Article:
Eventually around 10:15 p.m., after trying a few more positions on the bed  I moved to the gigantic neon green birth tub that fit neatly between our bed and the closet doors. Being in the birth tub, submerged to my collar in warm water, reduced the pain about 75 percent. The pushing still continued, but it became more of a practice in relaxing through the pushes rather than surviving the painful contractions. Kelly told me that birth tubs are often referred to colloquially as “the midwife’s epidural.” I couldn’t agree more. While in the tub, sitting on my knees and resting my arms and face on the side of the tub, I dozed in between contractions/pushes. Once another one began, I would work through it, supported by Alex or Stephanie, either of which would give me sips of water or spoonfuls of yogurt with honey at the end of each contraction. I was well taken care of. I actually fell in love with Stephanie at one point when we had a particularly intense moment of eye contact after a contraction and she read my mind and responded with, “Yeah, this really fucking sucks.” She and Alex let me squeeze their hands during each contraction—there were bruises.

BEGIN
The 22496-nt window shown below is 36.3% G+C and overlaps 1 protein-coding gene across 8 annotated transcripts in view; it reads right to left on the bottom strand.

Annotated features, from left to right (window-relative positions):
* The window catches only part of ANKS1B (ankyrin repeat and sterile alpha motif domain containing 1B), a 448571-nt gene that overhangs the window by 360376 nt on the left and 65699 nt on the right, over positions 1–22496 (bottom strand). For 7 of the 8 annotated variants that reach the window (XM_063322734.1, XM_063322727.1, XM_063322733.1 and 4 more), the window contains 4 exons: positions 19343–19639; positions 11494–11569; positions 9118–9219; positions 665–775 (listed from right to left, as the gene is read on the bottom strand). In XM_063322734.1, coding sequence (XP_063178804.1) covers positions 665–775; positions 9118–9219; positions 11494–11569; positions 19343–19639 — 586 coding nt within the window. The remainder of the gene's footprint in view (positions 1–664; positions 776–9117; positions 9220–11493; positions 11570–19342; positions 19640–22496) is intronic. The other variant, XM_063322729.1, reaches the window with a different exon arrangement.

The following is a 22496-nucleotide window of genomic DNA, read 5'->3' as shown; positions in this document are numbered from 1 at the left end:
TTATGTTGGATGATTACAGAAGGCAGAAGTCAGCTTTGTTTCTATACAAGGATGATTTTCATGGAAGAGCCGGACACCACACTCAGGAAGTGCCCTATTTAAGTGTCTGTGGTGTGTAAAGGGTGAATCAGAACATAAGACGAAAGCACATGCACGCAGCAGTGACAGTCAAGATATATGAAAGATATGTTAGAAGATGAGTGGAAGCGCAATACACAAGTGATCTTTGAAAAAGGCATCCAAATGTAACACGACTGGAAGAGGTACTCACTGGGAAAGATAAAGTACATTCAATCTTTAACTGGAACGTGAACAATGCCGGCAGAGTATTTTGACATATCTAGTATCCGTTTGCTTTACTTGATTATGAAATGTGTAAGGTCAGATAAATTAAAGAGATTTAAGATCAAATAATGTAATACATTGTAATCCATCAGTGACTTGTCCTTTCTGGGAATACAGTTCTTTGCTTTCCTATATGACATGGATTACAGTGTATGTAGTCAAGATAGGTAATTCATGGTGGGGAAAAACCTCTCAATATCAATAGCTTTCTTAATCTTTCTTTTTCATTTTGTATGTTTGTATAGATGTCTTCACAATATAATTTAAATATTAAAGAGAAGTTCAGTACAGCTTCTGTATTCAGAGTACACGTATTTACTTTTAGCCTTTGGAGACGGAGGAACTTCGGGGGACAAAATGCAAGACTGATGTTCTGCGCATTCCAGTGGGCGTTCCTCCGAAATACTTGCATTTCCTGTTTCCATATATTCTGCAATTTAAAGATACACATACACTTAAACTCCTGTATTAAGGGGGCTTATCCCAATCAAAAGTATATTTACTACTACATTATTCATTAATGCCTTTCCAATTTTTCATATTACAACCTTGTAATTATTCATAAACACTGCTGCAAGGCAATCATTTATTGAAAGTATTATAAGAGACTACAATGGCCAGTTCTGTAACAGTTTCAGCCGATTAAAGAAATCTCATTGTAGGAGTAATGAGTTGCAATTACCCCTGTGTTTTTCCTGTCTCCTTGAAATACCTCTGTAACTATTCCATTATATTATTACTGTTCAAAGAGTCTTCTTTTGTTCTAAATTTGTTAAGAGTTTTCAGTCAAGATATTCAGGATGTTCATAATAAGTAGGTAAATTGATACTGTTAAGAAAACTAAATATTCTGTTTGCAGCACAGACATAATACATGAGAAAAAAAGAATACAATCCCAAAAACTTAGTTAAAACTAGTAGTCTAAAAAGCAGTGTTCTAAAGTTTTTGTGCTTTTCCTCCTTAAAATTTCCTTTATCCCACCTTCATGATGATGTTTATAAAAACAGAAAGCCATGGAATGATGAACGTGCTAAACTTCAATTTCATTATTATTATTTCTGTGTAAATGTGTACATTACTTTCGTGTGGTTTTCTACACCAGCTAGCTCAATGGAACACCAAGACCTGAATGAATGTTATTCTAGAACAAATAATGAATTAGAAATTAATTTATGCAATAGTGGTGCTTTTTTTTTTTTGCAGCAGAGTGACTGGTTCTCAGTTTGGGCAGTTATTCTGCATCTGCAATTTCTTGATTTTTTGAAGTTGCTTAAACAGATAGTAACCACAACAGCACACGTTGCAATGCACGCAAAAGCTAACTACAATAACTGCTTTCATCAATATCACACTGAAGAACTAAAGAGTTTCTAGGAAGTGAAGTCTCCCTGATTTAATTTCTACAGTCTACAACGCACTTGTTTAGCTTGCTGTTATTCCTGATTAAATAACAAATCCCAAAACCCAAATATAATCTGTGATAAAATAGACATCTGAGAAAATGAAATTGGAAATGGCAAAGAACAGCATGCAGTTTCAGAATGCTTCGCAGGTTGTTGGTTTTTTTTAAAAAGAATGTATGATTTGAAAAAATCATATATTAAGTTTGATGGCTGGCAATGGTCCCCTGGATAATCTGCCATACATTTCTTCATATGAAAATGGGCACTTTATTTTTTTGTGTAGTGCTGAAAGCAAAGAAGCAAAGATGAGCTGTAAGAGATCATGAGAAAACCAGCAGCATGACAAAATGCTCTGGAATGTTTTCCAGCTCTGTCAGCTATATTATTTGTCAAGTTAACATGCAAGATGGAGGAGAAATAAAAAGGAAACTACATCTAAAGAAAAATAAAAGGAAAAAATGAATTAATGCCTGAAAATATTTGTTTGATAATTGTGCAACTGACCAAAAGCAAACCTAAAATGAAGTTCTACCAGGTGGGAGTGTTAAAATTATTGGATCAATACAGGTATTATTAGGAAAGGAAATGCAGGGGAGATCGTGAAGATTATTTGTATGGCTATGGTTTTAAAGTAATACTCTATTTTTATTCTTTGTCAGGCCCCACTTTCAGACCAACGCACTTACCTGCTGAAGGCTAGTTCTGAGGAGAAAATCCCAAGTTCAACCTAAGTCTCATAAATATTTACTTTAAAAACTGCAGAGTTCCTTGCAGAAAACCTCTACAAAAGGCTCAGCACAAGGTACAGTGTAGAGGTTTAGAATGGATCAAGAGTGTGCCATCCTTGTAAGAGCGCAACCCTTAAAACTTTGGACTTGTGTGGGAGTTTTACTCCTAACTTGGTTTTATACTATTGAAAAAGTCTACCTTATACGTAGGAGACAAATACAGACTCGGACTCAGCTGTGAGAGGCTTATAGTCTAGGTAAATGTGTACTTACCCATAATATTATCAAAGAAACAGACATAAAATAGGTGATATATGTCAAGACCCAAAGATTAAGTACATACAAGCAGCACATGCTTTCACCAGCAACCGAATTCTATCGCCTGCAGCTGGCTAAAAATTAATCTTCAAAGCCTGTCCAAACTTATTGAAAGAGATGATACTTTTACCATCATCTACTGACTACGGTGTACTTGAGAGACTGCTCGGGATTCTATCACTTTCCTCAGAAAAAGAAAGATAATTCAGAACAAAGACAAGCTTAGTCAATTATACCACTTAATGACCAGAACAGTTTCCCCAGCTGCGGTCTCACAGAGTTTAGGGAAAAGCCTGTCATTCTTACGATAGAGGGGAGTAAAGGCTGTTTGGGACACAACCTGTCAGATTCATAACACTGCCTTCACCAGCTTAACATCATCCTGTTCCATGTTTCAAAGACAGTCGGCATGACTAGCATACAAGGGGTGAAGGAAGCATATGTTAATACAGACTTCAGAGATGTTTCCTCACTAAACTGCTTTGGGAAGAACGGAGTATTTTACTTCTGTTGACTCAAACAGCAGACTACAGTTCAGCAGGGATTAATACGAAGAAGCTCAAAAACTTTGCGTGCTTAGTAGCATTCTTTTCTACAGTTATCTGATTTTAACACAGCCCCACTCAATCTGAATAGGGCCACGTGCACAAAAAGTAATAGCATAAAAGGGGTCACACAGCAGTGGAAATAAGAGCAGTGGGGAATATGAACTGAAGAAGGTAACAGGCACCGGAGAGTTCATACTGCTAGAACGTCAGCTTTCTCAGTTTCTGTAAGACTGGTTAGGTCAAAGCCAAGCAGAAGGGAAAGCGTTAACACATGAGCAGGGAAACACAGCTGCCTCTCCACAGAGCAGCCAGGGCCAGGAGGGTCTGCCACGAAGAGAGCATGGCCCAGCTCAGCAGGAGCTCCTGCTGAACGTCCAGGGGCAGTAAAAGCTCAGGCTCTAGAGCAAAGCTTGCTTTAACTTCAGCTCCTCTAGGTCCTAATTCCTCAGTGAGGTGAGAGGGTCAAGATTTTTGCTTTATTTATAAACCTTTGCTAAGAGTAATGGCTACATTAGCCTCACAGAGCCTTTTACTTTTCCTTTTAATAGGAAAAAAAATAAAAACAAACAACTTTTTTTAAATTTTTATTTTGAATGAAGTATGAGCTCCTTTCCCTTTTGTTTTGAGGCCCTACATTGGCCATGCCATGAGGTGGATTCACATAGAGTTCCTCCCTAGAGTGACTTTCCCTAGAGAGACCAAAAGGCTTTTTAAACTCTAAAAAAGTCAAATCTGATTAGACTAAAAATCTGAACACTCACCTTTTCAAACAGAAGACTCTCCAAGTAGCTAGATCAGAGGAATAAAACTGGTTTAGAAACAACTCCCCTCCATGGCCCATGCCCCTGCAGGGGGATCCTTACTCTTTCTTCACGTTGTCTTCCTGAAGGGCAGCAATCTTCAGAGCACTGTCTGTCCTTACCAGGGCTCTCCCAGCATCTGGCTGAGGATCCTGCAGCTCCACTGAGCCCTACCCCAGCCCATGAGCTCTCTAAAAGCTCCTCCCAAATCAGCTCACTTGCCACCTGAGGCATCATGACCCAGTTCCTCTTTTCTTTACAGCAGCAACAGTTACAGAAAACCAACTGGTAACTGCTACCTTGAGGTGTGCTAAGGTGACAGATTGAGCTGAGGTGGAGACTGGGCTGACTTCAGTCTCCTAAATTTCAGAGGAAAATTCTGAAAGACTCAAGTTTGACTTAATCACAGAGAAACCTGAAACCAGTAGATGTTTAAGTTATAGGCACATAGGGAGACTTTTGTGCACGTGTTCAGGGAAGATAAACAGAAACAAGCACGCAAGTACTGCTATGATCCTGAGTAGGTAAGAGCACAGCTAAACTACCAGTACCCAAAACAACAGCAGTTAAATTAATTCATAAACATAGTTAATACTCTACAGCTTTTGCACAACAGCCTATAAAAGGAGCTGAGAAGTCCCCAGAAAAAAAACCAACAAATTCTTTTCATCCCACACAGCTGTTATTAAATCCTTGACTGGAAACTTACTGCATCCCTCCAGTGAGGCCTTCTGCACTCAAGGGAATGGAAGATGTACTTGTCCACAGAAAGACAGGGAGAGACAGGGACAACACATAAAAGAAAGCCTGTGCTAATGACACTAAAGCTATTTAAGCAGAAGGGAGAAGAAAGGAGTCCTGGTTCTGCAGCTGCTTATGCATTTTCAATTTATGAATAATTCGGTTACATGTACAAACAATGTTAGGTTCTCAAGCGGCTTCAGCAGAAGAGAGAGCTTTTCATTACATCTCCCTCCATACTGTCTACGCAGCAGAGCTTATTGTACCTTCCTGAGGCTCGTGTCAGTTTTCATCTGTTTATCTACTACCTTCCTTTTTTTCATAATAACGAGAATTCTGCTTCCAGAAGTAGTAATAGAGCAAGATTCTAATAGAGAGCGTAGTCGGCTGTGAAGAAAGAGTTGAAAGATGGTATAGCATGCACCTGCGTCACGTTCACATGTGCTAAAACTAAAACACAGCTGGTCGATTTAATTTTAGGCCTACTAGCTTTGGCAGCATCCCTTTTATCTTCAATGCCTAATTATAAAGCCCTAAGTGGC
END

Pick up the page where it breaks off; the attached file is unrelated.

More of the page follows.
About an hour after getting in the birth tub my mouth was starting to swell from the hours of raspberry blowing. Kelly instructed me to get out so she could check me again, although getting out was less romantic and beautiful than me simply climbing, glistening, out of tub and onto the bed, and more like a crane hoisting a wrecked car out of a lake. Once out of the tub it was discovered that my cervical lip was still present, but the swelling was way down and the lip was soft rather than rigid and impassable. Kelly told me to give a few good pushes during contractions while she held the lip out of the way. Again, lying on my side on the bed left me feeling like I had no power to push, no intensity. Moreover, Kelly was trying to hold the small lip out of the way during these pushes, which somehow peaked the pain I was feeling into an unmanageable crescendo. So I got back into the birth tub with the hopes of reducing the lip even further, blowing through contractions.